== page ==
Engholm G, Ferlay J, Christensen N, Kejs AMT, Johannesen TB, Khan S, Milter MC, Ólafsdóttir E, Petersen T, Pukkala E, Stenz F, Storm HH. NORDCAN: Cancer Incidence, Mortality, Prevalence and Survival in the Nordic Countries, Version 7.0 (17.12.2014). Association of the Nordic Cancer Registries. Danish Cancer Society. Available from http://www.ancr.nu.
Andrew G. Haldane, Rethinking of financial networks; Speech by Mr Haldane, Executive Director, Financial Stability, Bank of England, at the Financial Student Association, Amsterdam, 28 April 2009: http://www.bis.org/review/r090505e.pdf
Antonios Garas et al., Worldwide spreading of economic crisis: http://iopscience.iop.org/1367-2630/12/11/113043/pdf/1367-2630_12_11_113043.pdf
Christopher D. Carroll, The epidemiology of macroeconomic expectations: http://www.econ2.jhu.edu/people/ccarroll/epidemiologySFI.pdf
Hernan, VanderWeele, and others argue that causation (or a causal question) is well-defined when interventions are well-specified. I take this to be a sort of methodological axiom of the approach.
But what is a well-specified intervention?
Consider an example from Hernan & Taubman’s influential 2008 paper on obesity. In that paper, BMI is shown up as failing to correspond to a well-specified intervention; better-specifed interventions include one hour of strenuous physical exercise per day (among others).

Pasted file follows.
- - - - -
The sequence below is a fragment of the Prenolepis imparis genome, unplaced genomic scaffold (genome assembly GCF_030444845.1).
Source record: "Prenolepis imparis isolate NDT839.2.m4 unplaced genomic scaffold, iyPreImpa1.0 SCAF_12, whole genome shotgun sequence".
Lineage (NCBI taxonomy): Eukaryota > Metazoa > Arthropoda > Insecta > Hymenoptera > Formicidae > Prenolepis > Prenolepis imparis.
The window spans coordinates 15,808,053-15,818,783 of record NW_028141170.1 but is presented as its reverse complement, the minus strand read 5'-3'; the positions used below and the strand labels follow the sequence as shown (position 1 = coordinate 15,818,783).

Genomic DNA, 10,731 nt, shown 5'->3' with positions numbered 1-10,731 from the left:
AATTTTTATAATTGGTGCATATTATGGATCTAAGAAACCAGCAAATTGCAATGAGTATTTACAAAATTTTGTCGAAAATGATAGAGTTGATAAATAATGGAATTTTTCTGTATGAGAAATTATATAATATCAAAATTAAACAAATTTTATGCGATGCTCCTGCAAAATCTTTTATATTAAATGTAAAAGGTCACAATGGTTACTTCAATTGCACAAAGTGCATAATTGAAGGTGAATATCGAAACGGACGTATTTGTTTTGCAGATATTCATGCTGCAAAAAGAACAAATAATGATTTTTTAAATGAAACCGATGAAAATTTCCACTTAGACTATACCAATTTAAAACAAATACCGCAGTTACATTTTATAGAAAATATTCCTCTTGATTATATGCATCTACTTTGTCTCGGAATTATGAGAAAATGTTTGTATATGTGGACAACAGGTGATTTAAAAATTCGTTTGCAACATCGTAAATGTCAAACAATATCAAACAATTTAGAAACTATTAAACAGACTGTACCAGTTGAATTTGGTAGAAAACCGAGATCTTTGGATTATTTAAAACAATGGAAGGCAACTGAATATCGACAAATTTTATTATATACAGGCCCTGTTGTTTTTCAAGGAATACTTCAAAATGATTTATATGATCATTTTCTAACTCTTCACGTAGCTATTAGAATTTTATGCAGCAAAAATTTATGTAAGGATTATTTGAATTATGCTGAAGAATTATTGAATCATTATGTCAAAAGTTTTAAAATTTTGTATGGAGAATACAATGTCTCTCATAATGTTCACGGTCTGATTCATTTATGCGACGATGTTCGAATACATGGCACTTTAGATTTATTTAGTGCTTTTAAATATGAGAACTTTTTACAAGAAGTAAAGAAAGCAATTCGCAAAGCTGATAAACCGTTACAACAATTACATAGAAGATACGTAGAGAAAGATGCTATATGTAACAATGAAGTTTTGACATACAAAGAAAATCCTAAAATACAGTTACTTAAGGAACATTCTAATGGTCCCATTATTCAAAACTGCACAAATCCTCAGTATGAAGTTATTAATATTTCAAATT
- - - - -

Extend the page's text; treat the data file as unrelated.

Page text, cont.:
But what kind of exercise? One hour of running? Powerlifting? Yoga? Boxing?
It might matter – it might turn out that, say, boxing and running for an hour a day reduce BMI by similar amounts but that one of them is associated with longer life. Or it might turn out not to matter. Either way, it would be a matter of empirical inquiry.
This has two consequences for the mantra that well-defined causal questions require well-specified interventions.
First, as I’ve pointed out before on this blog, it means that experimental studies don’t necessarily guarantee well-specified interventions. Just because you can do it doesn’t mean you know what you are doing. The differences you might think don’t matter might matter: different strains of broccoli might have totally different effects on mortality, etc.
Second, more fundamentally, it means that the whole approach is circular. You need a well-specified intervention for a good empirical inquiry into causes and you need good empirical inquiry into causes to know whether your intervention is well-specified.
To me this seems to be a potentially fatal consequence for the claim that well-defined causal questions require well-specified interventions. For if that were true, we would be trapped in a circle, and could never have any well-specified interventions, and thus no well-defined causal questions either. Therefore either we really are trapped in that circle; or we can have well-defined causal questions, in which case, it is false that these always require well-specified interventions.